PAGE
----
Captain Kendall, who had been standing on the bridge when the Empress flipped over, was rescued by one of the lifeboats, and immediately took command of the rescue operations. After several hours, long after hypothermia would have killed anyone still in the water, he ordered his boat to row toward the lights of the Storstad, which was drifting some distance away. "You have sunk my ship!" he told the Storstad's captain, and he would spend the rest of his life insisting that the accident was not his fault.
An inquiry was conducted into the cause of the sinking, presided over by Lord John Bigham, 1st Viscount Mersey, who had also conducted the Titanic hearings (and would later do the same for the Lusitania). Primary blame was given to the Storstad, as its crew had not roused the captain when they entered the fog, and it was believed that they had altered their course "negligently." However, it was discovered that many portholes aboard the Empress of Ireland had been left open by passengers and crew during the night, which allowed the river to enter the ship quickly when she began to list onto her side. This was against safety regulations, and was determined to have played a part in the severity of the disaster.
The Empress of Ireland is considerably more obscure when compared to other shipwrecks of the time. She was not as large or glamorous as the Titanic, and no one had ever claimed she was unsinkable. Nor was she a casualty of war, as the Lusitania was the following year. While stories of the disaster initially made headlines across the world, the story was soon dropped in favor of the outbreak of the First World War, which happened just a few months later. As the middle in a trio of three infamous ocean liner disasters, and as the ship with the smallest claim to fame, the Empress of Ireland quickly vanished into history.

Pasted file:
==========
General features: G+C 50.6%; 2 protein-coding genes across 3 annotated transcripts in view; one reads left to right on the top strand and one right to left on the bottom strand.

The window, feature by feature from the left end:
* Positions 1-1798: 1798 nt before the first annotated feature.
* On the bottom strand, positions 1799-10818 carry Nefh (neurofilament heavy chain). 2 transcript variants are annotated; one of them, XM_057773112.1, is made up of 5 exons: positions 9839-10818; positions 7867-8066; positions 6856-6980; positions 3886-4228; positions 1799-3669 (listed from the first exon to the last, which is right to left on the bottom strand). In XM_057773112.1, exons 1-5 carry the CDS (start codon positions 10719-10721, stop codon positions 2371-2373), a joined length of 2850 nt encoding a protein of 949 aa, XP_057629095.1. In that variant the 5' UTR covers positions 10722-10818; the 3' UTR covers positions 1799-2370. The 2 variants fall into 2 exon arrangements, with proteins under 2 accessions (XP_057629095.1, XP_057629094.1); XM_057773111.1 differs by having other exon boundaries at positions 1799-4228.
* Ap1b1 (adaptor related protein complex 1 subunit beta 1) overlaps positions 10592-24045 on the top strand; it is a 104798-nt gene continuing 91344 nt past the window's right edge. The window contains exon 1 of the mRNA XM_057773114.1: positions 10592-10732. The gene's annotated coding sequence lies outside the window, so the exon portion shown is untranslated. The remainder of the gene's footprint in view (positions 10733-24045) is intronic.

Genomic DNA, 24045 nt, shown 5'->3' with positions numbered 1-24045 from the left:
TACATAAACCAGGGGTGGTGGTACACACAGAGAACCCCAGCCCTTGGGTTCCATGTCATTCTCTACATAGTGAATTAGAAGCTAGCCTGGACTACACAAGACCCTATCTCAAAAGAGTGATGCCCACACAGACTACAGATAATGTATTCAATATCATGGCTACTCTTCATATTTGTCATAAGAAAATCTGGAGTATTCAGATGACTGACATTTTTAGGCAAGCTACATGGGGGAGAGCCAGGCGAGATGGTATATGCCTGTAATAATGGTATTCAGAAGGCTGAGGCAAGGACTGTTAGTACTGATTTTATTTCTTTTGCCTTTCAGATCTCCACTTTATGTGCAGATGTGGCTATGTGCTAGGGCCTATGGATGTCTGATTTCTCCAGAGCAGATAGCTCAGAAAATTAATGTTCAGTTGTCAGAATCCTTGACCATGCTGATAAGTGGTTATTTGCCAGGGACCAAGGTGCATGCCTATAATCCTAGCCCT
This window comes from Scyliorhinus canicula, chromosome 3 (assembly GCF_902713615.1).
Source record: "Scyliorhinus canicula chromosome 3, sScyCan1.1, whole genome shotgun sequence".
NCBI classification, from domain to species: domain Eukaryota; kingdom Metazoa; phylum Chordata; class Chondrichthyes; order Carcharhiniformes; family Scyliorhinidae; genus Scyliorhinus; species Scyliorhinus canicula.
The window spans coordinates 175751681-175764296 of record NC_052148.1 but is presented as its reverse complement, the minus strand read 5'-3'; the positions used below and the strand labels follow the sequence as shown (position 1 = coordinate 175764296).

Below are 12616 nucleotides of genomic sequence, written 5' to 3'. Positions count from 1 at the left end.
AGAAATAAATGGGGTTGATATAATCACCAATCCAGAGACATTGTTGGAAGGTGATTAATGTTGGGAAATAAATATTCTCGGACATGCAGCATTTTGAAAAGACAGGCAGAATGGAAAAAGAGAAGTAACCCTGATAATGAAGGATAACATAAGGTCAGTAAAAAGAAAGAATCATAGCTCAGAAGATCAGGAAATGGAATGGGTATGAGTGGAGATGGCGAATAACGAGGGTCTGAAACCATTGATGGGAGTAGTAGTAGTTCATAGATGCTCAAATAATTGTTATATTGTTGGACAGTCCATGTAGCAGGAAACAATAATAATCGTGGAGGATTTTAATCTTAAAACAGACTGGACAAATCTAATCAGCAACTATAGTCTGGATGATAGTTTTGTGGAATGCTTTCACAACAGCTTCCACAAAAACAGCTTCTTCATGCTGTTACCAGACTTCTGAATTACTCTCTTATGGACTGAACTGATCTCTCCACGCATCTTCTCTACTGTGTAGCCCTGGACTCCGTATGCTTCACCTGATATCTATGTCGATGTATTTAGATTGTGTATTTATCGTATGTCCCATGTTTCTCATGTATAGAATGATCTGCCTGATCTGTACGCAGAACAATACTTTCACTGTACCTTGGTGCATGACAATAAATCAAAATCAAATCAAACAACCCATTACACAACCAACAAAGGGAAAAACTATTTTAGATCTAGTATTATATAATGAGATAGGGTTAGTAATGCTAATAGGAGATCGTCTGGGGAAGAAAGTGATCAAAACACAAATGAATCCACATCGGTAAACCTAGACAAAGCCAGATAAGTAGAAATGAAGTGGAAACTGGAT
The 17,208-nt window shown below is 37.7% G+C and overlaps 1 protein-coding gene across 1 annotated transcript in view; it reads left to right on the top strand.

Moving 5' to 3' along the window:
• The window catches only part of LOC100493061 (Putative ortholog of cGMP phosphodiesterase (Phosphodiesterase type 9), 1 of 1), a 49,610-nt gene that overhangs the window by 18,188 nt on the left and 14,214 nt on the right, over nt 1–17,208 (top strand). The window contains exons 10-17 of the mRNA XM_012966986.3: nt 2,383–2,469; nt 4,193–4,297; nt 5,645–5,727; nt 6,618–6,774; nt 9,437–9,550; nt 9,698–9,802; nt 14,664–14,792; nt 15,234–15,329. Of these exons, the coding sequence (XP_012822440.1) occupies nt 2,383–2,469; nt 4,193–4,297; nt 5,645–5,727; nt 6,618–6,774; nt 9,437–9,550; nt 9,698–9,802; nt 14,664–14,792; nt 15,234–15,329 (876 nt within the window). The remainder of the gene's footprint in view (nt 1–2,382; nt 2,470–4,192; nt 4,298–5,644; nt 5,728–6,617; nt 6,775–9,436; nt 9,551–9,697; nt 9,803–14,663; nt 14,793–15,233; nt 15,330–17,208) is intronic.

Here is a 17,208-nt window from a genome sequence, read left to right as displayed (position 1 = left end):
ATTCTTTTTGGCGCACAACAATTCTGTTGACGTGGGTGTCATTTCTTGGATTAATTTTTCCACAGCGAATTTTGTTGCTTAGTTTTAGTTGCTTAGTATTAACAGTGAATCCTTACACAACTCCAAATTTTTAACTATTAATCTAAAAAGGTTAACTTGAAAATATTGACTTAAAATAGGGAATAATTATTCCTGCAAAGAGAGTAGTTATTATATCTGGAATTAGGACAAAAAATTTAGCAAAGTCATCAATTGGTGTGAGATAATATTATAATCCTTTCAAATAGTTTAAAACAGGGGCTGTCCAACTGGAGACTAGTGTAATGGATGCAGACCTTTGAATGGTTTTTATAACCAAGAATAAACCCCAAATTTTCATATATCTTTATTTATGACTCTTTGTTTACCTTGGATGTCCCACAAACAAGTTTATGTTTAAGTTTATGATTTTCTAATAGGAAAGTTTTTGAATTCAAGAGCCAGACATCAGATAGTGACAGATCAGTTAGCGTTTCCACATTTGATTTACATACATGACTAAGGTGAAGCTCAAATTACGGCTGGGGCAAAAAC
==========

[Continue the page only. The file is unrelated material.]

Diving the Wreck
The Empress of Ireland lies beneath 130 feet of water, well within range of modern scuba equipment. The first dives to the wreck were made a few weeks after the disaster, to retrieve mail, gold bullion, and human remains from the sunken ship. It remains a popular spot for divers, but not one to be taken lightly. The currents of the Saint Lawrence are treacherous, and the swirling clouds of silt in the river can severely hamper visibility. There is also the risk of decompression sickness, also known as "the bends," which is caused by dissolving gasses in the bloodstream. To date, at least six people have died while exploring the Empress.
In 2009, the wreck was declared a protected historical site by the Canadian government.
A Survivor's Words
Grace Hanagan, eight years old at the time, was one of only four children to survive the sinking of the Empress of Ireland. She was the ship's youngest survivor, and also it's last. She died on May 15th, 1995, at the age of 87. Below is an excerpt from an interview conducted before her death, where she recounts details of the sinking.